Boston Public Library
Black Is... 1996: History 
Booklists for Adults

DOUBLE V: THE CIVIL RIGHTS STRUGGLE OF THE TUSKEGEE AIRMEN. Lawrence P. Scott and William M. Womack.
A celebrated flying unit battles segregation during World War II.

A FIRE IN THE BONES: REFLECTIONS ON AFRICAN-AMERICAN RELIGIOUS HISTORY. Albert J. Raboteau.
How the faith of a people adapted to a new culture without losing its roots.

GHOSTS OF MISSISSIPPI: THE MURDER OF MEDGAR EVERS, THE TRIALS OF BYRON DE LA BECKWITH AND THE HAUNTING OF THE NEW SOUTH. Maryanne Vollers.

THE HARLEM RENAISSANCE: HUB OF AFRICAN-AMERICAN CULTURE, 1920-1930. Steven Watson.
Richly illustrated.

I SHARED THE DREAM: THE PRIDE, PASSION AND POLITICS OF THE FIRST BLACK WOMAN SENATOR FROM KENTUCKY. Georgia Davis Powers.
The only black woman to sit in the Kentucky State Senate. Also a companion of Martin Luther King.

LINCOLN'S UNKNOWN PRIVATE LIFE: AN ORAL HISTORY BY HIS BLACK HOUSEKEEPER MARIAH VANCE 1850-1860. Edited by Lloyd Ostendorf and Walter Oleksy.

LONG TIME COMING: AN INSIDER'S STORY OF THE BIRMINGHAM CHURCH BOMBING THAT ROCKED THE WORLD. Elizabeth H. Cobbs and Petric J. Smith.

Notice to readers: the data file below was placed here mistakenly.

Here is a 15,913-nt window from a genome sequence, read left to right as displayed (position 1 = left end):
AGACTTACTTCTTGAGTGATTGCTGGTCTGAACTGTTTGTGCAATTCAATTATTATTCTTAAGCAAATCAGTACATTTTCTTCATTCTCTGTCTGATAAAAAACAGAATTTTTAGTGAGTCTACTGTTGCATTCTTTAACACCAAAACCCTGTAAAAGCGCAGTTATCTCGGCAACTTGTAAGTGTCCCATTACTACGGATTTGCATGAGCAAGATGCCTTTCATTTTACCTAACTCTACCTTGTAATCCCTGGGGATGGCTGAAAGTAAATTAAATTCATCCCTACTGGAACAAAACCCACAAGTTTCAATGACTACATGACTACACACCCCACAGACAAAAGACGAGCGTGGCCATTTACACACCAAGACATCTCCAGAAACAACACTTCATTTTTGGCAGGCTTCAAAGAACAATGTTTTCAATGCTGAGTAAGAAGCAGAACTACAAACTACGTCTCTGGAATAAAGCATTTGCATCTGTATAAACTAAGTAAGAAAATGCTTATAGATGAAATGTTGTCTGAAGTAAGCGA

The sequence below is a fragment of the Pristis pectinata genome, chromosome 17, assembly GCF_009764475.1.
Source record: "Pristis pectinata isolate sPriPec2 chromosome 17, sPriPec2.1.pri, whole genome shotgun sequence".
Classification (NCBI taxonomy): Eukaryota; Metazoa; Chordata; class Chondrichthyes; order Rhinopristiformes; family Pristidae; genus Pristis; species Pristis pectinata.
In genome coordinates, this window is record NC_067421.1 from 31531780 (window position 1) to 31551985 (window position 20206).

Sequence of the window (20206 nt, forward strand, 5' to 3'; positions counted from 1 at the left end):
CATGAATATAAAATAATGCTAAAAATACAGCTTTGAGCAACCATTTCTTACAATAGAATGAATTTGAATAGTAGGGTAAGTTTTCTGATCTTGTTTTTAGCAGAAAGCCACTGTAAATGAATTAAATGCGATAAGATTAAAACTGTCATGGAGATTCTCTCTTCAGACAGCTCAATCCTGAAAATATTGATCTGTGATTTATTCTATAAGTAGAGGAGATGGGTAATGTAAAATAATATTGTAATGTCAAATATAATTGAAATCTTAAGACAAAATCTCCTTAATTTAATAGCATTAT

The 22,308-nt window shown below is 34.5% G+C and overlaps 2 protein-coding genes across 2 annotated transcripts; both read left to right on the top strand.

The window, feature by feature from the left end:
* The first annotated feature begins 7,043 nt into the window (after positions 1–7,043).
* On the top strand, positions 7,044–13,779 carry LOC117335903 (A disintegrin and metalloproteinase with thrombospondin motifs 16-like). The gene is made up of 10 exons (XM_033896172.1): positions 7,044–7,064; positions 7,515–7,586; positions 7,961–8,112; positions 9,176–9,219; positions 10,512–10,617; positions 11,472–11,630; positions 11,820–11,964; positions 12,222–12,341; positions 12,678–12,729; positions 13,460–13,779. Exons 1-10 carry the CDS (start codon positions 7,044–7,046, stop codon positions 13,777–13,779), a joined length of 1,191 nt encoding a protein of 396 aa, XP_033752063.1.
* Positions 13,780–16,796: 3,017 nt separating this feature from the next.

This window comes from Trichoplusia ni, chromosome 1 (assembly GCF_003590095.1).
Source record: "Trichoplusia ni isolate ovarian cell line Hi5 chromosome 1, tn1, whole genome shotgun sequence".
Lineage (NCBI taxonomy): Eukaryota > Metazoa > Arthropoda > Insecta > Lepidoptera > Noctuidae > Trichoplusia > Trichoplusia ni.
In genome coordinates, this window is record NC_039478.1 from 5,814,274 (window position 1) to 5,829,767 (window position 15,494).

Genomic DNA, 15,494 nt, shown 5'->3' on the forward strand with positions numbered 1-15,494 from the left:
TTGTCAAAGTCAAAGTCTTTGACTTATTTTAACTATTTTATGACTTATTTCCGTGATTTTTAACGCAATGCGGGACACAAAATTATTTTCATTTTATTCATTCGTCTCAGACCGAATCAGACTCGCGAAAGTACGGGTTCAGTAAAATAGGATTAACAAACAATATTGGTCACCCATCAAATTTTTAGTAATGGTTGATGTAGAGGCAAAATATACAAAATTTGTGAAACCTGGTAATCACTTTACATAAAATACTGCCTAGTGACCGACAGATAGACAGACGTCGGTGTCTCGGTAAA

Told by the perpetrator's niece who sealed his conviction.

THE MARTINSVILLE SEVEN: RACE, RAPE, AND CAPITAL PUNISHMENT. Eric W. Rise.
Hostility, prejudice, and a flawed judicial system condemned seven men to death.

THE MEMPHIS DIARY OF IDA B. WELLS. Edited by Miriam DeCosta-Willis.
The youthful frustrations and aspirations of this powerful crusader against lynching.

SOL WHITE'S HISTORY OF COLORED BASEBALL: WITH OTHER DOCUMENTS ON THE EARLY BLACK GAME 1886-1936. Compiled by Jerry Malloy.
Firsthand account by a player and manager in the Negro Leagues.

SPEAK NOW AGAINST THE DAY: THE GENERATION BEFORE THE CIVIL RIGHTS MOVEMENT IN THE SOUTH. John Egerton.
Forerunners in the battle against segregation.

TARA REVISTED: WOMEN, WAR, AND THE PLANTATION LEGEND. Catherine Clinton.
Black and white women face the Civil War.

WOMAN OF COLOR, DAUGHTER OF PRIVILEGE: AMANDA AMERICA DICKSON, 1849-1893. Kent Anderson Leslie.
The life of a mulatto ex-slave who died the richest African American in the South.

*Recommended for Teens

This selected list was compiled by Alan Babner, Fields Corner Branch; Elisa Birdsseye-Clark, General Library Reader and Information Services; Sara F. Ennis, Brighton/Faneuil Branch Libraries; Jacquelyn Hogan, Egleston Square/Grove Hall Branch Libraries; Marilyn Poindexter, General Library, Teen Services; Karen L. Williams, Connolly Branch; Sara Markell, Chairperson, Codman Square Branch.